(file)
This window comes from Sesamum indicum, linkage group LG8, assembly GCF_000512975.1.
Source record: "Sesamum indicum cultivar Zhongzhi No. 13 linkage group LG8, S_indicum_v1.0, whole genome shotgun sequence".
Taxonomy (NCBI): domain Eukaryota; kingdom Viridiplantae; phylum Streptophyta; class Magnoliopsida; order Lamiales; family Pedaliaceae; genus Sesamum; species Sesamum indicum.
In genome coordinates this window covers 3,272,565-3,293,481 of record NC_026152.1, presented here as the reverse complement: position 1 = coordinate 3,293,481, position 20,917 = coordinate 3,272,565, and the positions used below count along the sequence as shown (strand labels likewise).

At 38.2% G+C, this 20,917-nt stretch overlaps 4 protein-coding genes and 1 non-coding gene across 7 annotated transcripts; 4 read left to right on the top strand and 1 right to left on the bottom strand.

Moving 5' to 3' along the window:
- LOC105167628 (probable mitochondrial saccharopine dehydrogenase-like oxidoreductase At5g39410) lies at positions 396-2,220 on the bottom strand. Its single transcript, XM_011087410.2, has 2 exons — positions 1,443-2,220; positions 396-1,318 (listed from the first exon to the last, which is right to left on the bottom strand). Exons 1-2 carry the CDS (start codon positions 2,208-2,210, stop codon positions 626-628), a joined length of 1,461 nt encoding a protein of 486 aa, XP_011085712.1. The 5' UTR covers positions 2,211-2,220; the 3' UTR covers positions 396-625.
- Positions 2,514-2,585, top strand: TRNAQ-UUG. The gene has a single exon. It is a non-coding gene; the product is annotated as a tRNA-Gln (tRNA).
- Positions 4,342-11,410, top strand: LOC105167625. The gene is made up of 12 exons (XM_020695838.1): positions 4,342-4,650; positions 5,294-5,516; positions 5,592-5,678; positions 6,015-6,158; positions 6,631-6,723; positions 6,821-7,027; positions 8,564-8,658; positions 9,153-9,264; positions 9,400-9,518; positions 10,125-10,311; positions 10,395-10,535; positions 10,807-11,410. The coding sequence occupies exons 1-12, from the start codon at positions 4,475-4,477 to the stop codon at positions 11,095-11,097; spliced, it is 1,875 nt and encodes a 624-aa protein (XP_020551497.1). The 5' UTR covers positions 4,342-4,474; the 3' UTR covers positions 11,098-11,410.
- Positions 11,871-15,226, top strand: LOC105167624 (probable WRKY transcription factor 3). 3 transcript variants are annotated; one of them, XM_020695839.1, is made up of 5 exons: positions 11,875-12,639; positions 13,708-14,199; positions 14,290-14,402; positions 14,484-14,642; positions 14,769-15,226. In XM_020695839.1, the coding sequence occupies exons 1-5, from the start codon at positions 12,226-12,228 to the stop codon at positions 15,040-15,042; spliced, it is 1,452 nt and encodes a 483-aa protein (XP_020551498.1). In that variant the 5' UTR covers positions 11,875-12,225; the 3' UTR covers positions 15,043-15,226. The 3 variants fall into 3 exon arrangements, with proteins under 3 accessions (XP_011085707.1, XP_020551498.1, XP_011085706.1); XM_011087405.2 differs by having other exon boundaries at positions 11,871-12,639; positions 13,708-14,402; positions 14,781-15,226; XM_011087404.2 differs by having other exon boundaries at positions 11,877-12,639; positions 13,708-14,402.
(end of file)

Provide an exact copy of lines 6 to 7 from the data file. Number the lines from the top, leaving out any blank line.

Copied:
Moving 5' to 3' along the window:
- LOC105167628 (probable mitochondrial saccharopine dehydrogenase-like oxidoreductase At5g39410) lies at positions 396-2,220 on the bottom strand. Its single transcript, XM_011087410.2, has 2 exons — positions 1,443-2,220; positions 396-1,318 (listed from the first exon to the last, which is right to left on the bottom strand). Exons 1-2 carry the CDS (start codon positions 2,208-2,210, stop codon positions 626-628), a joined length of 1,461 nt encoding a protein of 486 aa, XP_011085712.1. The 5' UTR covers positions 2,211-2,220; the 3' UTR covers positions 396-625.